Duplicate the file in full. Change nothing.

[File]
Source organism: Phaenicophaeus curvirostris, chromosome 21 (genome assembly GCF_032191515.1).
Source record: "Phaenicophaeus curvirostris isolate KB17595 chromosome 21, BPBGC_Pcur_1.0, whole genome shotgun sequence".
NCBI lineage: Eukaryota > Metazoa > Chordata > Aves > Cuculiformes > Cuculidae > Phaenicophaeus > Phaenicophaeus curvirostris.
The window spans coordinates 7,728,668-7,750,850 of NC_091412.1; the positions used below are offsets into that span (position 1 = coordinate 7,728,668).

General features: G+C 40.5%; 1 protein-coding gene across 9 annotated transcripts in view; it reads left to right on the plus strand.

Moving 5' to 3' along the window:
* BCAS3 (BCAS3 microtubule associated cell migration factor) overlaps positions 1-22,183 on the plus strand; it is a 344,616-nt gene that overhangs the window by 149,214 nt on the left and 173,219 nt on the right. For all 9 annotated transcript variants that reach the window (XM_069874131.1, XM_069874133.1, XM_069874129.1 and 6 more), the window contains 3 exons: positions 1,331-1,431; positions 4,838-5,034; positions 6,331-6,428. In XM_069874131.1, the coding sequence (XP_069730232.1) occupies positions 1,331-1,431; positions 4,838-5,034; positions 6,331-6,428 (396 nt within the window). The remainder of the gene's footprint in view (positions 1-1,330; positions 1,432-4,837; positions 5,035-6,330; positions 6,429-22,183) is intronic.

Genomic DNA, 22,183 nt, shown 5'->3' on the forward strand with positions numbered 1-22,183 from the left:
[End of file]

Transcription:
Source organism: Phaenicophaeus curvirostris, chromosome 21 (genome assembly GCF_032191515.1).
Source record: "Phaenicophaeus curvirostris isolate KB17595 chromosome 21, BPBGC_Pcur_1.0, whole genome shotgun sequence".
NCBI lineage: Eukaryota > Metazoa > Chordata > Aves > Cuculiformes > Cuculidae > Phaenicophaeus > Phaenicophaeus curvirostris.
The window spans coordinates 7,728,668-7,750,850 of NC_091412.1; the positions used below are offsets into that span (position 1 = coordinate 7,728,668).

General features: G+C 40.5%; 1 protein-coding gene across 9 annotated transcripts in view; it reads left to right on the plus strand.

Moving 5' to 3' along the window:
* BCAS3 (BCAS3 microtubule associated cell migration factor) overlaps positions 1-22,183 on the plus strand; it is a 344,616-nt gene that overhangs the window by 149,214 nt on the left and 173,219 nt on the right. For all 9 annotated transcript variants that reach the window (XM_069874131.1, XM_069874133.1, XM_069874129.1 and 6 more), the window contains 3 exons: positions 1,331-1,431; positions 4,838-5,034; positions 6,331-6,428. In XM_069874131.1, the coding sequence (XP_069730232.1) occupies positions 1,331-1,431; positions 4,838-5,034; positions 6,331-6,428 (396 nt within the window). The remainder of the gene's footprint in view (positions 1-1,330; positions 1,432-4,837; positions 5,035-6,330; positions 6,429-22,183) is intronic.

Genomic DNA, 22,183 nt, shown 5'->3' on the forward strand with positions numbered 1-22,183 from the left: